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Charles Manson is Dead But There is Still More to Learn in a Riveting New Memoir

In light of the recent passing of notorious serial killer Charles Manson, Dorri Olds reports on riveting new memoir, MEMBER OF THE FAMILY

Charles Manson is dead at age 83. The news release issued by the California Department of Corrections said he died of natural causes in a hospital.

For me, the timing feels eerie because I just met Manson Family member, Dianne Lake, at a writers event in Manhattan. It was October 28, near Penn Station, inside the Hotel Pennsylvania. I was there for a speaking gig. After giving my talk on journalism in today’s media, and a Q&A afterwards, I headed for the elevator. After pressing the down arrow, I noticed two women beside me, also waiting. One had a hardcover book tucked under her arm. The cover photo of Charles Manson captured my gaze, as did the title, Member of the Family. I’ve been obsessed with true crime books since seventh grade when I discovered Truman Capote’s In Cold Blood and devoured it in two days.

Member of the Family by Dianne Lake, the youngest member of the Charles Manson Family

Curious, I struck up a conversation. “I’ve read Helter Skelter three times,” I said with a smile. The woman who was holding the book turned out to be Lake’s co-author Deborah Herman. After introducing herself, Herman said, “Guess who this is.” She pointed to Lake and said “This is Dianne, the youngest member of the Manson family.”

I must’ve looked startled because Herman explained, “This is her story.” Then handed me the book.

Intrigued, I immediately read the subtitle: My Story of Charles Manson, Life Inside His Cult, and the Darkness That Ended the Sixties. Although eager to read the jacket, I didn’t want to be rude so I looked up and extended my free hand to Lake. Hesitatingly, as if in slo-motion, Lake took my hand and we shook. She offered a polite hello in almost a whisper. Her cautious manner and the way she looked me in the eyes for only a moment before her gaze darted away, gave me the impression she was either shy, tired, or at the very least, uncomfortable in the moment. A feeling came over me that she too was a rape survivor.

The cliche, “It takes one to know one,” proved true as I read her heart-wrenching account.

I don’t want to give any spoilers. I highly recommend this book.

Member of the Family: My Story of Charles Manson, Life Inside His Cult, and the Darkness That Ended the Sixties by Dianne Lake and Deborah Herman.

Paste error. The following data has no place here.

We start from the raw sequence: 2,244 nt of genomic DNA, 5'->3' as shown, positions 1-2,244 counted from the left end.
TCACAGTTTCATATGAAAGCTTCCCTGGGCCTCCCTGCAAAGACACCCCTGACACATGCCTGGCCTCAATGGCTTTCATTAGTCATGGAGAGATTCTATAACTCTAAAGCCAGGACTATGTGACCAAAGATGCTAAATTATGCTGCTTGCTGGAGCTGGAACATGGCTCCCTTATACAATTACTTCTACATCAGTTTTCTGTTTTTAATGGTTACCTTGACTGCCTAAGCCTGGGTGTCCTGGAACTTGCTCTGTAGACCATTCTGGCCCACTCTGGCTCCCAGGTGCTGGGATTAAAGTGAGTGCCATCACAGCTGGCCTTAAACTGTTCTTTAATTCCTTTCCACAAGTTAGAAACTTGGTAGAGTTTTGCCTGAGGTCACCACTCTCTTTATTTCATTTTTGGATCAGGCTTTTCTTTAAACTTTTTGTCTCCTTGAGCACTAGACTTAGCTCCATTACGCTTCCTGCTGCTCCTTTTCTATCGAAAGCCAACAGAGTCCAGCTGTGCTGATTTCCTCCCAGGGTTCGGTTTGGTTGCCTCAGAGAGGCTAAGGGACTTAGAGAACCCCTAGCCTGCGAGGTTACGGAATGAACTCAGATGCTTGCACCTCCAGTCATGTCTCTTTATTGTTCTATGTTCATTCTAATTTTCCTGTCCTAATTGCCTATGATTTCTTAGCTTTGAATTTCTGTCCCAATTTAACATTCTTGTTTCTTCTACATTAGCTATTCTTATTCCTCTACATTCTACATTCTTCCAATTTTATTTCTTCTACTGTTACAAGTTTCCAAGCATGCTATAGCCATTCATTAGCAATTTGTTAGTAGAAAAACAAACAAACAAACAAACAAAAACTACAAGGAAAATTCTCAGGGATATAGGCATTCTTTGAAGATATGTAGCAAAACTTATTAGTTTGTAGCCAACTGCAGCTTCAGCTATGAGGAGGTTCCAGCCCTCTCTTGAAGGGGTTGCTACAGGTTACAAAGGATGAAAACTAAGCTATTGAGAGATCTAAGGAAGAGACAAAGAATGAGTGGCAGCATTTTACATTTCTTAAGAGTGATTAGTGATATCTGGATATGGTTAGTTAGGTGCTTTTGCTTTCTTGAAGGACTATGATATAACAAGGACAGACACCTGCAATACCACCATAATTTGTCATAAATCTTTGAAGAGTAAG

In Lake’s words: At age 14, I became one of Charles Manson’s Girls. At 17 I helped put him in prison. This is my story.

At fourteen Dianne Lake—with little more than a note in her pocket from her hippie parents granting her permission to leave them—became one of “Charlie’s girls,” a devoted acolyte of cult leader Charles Manson. In this poignant and disturbing memoir of lost innocence, coercion, survival, and healing, Dianne Lake chronicles her years with Charles Manson, revealing for the first time how she became the youngest member of his Family and offering new insights into one of the twentieth century’s most notorious criminals and life as one of his “girls.”

Over the course of two years, the impressionable teenager endured manipulation, psychological control, and physical abuse as the harsh realities and looming darkness of Charles Manson’s true nature revealed itself. From Spahn ranch and the group acid trips, to the Beatles’ White Album and Manson’s dangerous messiah-complex, Dianne tells the riveting story of the group’s descent into madness as she lived it.

Though she never participated in any of the group’s gruesome crimes and was purposely insulated from them, Dianne was arrested with the rest of the Manson Family, and eventually learned enough to join the prosecution’s case against them. With the help of good Samaritans, including the cop who first arrested her and later took her into his home, the courageous young woman eventually found redemption and grew up to lead an ordinary life.

While much has been written about Charles Manson, this riveting account from an actual Family member is a chilling portrait that recreates in vivid detail one of the most horrifying and fascinating chapters in modern American history.

Member of the Family includes 16 pages of photographs.

As first published on

Dorri Olds is a freelance writer and journalist, member of the American Society of Journalists & Authors (ASJA) and Authors Guild (AG). Her articles appear in many publications including The New York Times, Marie Claire, Woman’s Day, The Establishment, ROAR, The Fix, Forward, Yahoo and Tablet. Her short stories appear in 7 book anthologies including the Chicken Soup for the Soul series.

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